Jia Zhangke's brilliantly observed A Touch of Sin paints a bleak and violent picture of a contemporary China in which corruption is endemic.
The director takes four episodes, all reportedly based on real events, to highlight the predicament of those at the bottom of society. The film opens in bravura fashion with a scene that wouldn't seem out of place in a Sergio Leone Western.
A man on a motorbike riding down a remote road is stopped by thugs who try to rob him. He responds to their threats with his own extreme violence.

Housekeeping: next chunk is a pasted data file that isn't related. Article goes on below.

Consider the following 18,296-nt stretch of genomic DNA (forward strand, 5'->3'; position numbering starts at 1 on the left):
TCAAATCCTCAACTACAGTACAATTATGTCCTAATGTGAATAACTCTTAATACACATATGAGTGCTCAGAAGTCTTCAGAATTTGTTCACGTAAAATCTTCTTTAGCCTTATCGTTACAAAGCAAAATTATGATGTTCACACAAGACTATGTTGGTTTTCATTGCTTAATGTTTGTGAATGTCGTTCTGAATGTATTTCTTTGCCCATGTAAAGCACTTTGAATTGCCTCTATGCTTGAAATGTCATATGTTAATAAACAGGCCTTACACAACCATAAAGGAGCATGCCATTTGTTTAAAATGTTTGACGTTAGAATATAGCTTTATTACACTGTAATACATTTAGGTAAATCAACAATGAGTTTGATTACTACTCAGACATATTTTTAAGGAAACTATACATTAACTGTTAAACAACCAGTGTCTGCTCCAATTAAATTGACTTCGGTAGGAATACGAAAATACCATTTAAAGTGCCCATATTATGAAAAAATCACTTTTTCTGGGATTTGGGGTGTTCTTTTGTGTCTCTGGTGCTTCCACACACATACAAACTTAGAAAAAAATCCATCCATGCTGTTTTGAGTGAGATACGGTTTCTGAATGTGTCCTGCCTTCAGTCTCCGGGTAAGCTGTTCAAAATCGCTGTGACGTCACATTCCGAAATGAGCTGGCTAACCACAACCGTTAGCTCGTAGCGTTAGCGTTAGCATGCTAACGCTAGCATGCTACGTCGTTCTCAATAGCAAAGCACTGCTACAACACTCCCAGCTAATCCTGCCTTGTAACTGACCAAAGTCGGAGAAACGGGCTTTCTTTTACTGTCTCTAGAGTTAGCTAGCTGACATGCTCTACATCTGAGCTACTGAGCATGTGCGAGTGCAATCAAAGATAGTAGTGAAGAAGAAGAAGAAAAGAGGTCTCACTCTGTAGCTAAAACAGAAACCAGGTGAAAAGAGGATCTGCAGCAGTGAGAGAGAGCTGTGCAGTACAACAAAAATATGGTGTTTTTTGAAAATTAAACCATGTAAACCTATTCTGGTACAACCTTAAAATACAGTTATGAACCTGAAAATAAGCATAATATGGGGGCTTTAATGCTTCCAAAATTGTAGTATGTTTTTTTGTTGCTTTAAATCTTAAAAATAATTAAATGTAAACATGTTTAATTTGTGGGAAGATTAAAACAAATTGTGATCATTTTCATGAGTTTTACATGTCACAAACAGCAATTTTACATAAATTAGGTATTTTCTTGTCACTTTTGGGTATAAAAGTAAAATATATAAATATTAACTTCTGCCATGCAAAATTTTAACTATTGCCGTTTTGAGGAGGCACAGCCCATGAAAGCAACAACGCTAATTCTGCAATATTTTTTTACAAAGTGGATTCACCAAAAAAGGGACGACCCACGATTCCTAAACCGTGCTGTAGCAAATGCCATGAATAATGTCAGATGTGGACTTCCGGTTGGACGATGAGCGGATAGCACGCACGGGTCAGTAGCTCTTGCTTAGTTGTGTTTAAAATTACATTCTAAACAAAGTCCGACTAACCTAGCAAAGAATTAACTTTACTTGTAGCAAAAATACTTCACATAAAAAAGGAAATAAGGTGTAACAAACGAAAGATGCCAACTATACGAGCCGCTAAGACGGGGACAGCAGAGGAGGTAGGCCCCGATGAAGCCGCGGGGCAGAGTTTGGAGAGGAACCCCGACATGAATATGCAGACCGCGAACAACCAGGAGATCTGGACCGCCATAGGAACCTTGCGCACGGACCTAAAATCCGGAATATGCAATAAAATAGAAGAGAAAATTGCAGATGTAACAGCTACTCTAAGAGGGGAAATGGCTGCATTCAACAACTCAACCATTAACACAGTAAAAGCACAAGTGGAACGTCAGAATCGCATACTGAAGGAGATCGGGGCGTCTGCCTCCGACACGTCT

There are hints of a Western-style vigilante thriller about the first episode here. The tone, though, is far bleaker than that of some 1970s Charles Bronson movie. The acts of revenge and violence are as nihilistic as the exploitation that prompts them – gestures of despair rather than of defiance.
Jia's storytelling style is deceptive, combining documentary-like realist conventions with the stylisation and tendency toward melodrama found in the performances by the travelling theatre that he shows from time to time.